Monday of the third week of Lent

Posté par diaconos le 8 mars 2021

Jesus, like Elijah and Elisha, was not sent only to the Jews

Luke 4 24

 # No one is a prophet in his own country. One is usually less successful in one’s own country than elsewhere; it is among one’s own people that one is least likely to be believed, that one imposes the least. Just as they did not believe in the genius of Cambrinus in the past, they will not believe in his glory today, and when the one who wrote these lines goes to drink a pint at the ducasse de Fresnes, they will not hesitate to call him an impostor, as it is true that no one is a prophet in his own country ! – (Charles Deulin, Cambrinus)

Without renouncing the promotion of the one who deserves it, it is preferable, whenever possible, to proceed with the promotion by changing environment, because no one is a prophet in his own country. No one is a prophet, not only in his own country, but also in his own; this is what history teaches us. In my country of Biscay, people find it amusing that I am printed; the further away from home I am discovered, the greater my reputation


From the Gospel of Jesus Christ according to Saint Luke

In the synagogue of Nazareth, Jesus said : « Amen, I say to you, no prophet finds a favourable welcome in his own country.  Truly I say to you, in the days of the prophet Elijah, when the heavens withheld rain for three and a half years, and there was a great famine throughout the earth, there were many widows in Israel; yet Elijah was not sent to any of them, but to the city of Sarepta, in the land of Sidon, to a foreign widow.

In the time of the prophet Elisha there were many lepers in Israel; and none of them was cleansed, but Naaman the Syrian. « At these words all in the synagogue became furious. And they rose up, and thrust Jesus out of the city, and led him up to a steep hill where their city was built, and cast him down. But he, passing through the midst of them, went his way. (Lk 4, 24-30)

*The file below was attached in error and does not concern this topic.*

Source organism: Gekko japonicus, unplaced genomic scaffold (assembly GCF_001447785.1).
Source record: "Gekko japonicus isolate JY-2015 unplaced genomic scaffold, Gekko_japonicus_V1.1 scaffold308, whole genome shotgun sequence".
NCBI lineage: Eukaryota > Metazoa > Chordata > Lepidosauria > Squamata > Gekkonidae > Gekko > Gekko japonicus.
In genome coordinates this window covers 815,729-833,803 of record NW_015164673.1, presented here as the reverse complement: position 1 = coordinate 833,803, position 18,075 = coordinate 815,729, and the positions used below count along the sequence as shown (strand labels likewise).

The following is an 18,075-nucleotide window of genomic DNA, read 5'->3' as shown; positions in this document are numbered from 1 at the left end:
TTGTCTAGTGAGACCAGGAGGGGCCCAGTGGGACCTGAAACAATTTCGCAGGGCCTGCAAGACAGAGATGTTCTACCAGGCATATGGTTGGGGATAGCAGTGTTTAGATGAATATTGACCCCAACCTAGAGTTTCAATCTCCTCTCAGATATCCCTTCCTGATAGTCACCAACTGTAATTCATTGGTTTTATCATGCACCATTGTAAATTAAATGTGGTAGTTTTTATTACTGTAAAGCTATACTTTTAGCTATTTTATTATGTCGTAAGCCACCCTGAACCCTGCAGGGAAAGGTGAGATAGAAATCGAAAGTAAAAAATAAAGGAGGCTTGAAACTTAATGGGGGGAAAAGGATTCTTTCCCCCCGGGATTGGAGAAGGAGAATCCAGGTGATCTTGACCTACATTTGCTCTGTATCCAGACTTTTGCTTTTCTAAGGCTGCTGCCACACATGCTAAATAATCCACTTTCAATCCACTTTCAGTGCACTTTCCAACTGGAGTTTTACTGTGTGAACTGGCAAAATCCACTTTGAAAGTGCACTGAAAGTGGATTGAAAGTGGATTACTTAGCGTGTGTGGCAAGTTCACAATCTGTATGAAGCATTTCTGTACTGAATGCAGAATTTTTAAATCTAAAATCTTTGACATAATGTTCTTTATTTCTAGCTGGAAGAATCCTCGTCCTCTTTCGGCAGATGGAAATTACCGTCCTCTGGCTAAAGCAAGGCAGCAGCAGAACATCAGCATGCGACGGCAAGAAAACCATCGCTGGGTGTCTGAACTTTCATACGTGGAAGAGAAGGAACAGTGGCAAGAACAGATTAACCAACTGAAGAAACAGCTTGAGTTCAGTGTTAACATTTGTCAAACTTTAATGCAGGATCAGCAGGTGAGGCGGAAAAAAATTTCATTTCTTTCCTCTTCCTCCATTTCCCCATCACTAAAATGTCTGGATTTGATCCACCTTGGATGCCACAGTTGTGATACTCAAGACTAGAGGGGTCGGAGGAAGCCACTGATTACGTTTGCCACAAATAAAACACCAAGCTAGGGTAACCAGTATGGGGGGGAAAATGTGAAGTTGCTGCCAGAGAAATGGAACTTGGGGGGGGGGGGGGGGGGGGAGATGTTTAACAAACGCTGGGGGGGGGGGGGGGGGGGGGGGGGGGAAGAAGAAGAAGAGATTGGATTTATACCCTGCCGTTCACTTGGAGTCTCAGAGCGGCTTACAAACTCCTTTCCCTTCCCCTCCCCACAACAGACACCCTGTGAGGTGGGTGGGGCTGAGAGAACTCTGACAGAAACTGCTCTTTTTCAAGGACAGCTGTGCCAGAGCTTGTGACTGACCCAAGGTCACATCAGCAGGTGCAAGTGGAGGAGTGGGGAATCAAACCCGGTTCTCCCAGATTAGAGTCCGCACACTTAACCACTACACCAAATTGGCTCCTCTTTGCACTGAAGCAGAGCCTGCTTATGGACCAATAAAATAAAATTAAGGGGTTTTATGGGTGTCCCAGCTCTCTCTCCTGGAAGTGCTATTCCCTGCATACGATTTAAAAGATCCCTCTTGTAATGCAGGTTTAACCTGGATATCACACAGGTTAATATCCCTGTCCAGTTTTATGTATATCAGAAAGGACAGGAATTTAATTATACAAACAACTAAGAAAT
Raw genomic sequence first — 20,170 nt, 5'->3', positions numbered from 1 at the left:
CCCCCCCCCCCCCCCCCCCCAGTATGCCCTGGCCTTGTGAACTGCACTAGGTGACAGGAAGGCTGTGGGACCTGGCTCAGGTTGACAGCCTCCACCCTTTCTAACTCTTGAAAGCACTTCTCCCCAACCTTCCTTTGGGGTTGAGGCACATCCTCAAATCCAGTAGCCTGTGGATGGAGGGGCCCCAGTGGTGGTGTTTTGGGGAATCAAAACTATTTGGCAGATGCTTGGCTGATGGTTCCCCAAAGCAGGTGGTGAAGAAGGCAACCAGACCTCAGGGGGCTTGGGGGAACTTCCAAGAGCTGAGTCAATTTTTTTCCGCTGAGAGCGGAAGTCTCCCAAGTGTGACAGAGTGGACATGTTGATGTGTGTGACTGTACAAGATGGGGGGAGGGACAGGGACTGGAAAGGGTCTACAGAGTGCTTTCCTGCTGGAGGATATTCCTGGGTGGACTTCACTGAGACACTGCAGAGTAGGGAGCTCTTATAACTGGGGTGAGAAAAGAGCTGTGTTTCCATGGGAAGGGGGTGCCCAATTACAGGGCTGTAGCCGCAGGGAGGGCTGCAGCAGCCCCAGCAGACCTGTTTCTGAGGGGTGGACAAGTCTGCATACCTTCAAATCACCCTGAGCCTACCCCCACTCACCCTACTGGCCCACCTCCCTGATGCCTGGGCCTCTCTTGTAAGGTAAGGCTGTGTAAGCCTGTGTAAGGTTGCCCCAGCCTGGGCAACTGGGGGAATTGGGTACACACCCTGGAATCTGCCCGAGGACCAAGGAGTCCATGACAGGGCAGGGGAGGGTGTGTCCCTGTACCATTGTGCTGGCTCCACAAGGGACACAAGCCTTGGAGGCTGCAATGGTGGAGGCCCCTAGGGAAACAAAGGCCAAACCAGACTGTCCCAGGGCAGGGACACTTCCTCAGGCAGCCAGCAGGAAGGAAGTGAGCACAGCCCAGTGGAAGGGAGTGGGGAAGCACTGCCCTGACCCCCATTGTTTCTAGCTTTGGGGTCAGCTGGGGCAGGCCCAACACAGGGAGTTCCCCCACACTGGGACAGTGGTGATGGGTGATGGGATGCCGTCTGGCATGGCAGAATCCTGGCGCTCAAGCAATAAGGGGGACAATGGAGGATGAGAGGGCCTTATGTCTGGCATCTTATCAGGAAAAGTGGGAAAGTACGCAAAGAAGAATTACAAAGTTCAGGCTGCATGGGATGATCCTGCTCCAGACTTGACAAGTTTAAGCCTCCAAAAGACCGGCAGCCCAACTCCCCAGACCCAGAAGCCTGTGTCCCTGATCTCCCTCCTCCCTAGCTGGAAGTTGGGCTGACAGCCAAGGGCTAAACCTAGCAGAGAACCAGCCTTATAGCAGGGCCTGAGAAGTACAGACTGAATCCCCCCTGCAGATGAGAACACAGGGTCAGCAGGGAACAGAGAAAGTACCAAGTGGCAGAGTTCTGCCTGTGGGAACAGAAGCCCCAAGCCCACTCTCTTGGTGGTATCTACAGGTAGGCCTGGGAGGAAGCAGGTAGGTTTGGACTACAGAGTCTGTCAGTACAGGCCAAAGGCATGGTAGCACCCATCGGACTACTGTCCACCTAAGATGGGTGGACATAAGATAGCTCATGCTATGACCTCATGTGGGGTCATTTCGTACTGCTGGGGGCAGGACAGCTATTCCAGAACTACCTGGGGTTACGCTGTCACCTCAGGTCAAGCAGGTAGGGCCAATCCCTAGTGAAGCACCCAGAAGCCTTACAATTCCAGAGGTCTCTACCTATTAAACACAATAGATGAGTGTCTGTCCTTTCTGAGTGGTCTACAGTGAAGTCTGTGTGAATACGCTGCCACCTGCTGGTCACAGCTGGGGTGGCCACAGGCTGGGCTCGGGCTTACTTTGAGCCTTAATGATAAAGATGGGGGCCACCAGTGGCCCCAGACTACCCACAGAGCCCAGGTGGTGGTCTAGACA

No prophet is well received in his own country

No one has more difficulty recognising God’s gifts in a man than those who live familiarly with him. What is before our eyes prevents us from seeing spiritual things : « And they said, ‘Is not this Jesus, the son of Joseph, whose father and mother we know? How then does he say, ‘I have come down from heaven?  « (Jn 6, 42)

« No prophet is well received in his own country, but I tell you the truth, as a serious warning, that if this blind country rejects him, others will receive the healing you despise »; and Jesus gave historical evidence of this. To this end, he generalised his thought, which he carried over from Nazareth to the whole of Israel.

Rain was granted to the prophet’s prayer in the third year of the drought. When he said : « Three years and six months, it seemed that Jesus adopted the Jewish tradition which took into account the duration of the famine rather than the drought itself. In fact, the earth could not produce until at least half a year after receiving rain from heaven. Sarepta was a small Phoenician town situated between Tyre and Sidon.

Its name has been preserved in that of Surafend, a village that still recalls the memory of the ancient city. Naaman and the widow of Sarepta were both pagans. Through these examples for Jewish listeners, Jesus wanted to point out this truth: no man, no city, no people has any rights in the favour of God, who is perfectly free in the dispensation of his graces.

And it is through claims to a right, based on external privileges, that man makes himself unworthy of divine blessings. Nazareth is situated on the slope of a mountain where, near the church of the Maronites, a rock face 40 to 50 feet high can still be seen.

Deacon Michel Houyoux

Links to other Christian websites

◊  Reflections on the sacred litury  : click here to read the paper → Monday of the Third Week of Lent

◊ Biblical insights, homilies   : click here to read the paper →   Monday of the Third Week of Lent

   Monday of the Third Week of Lent

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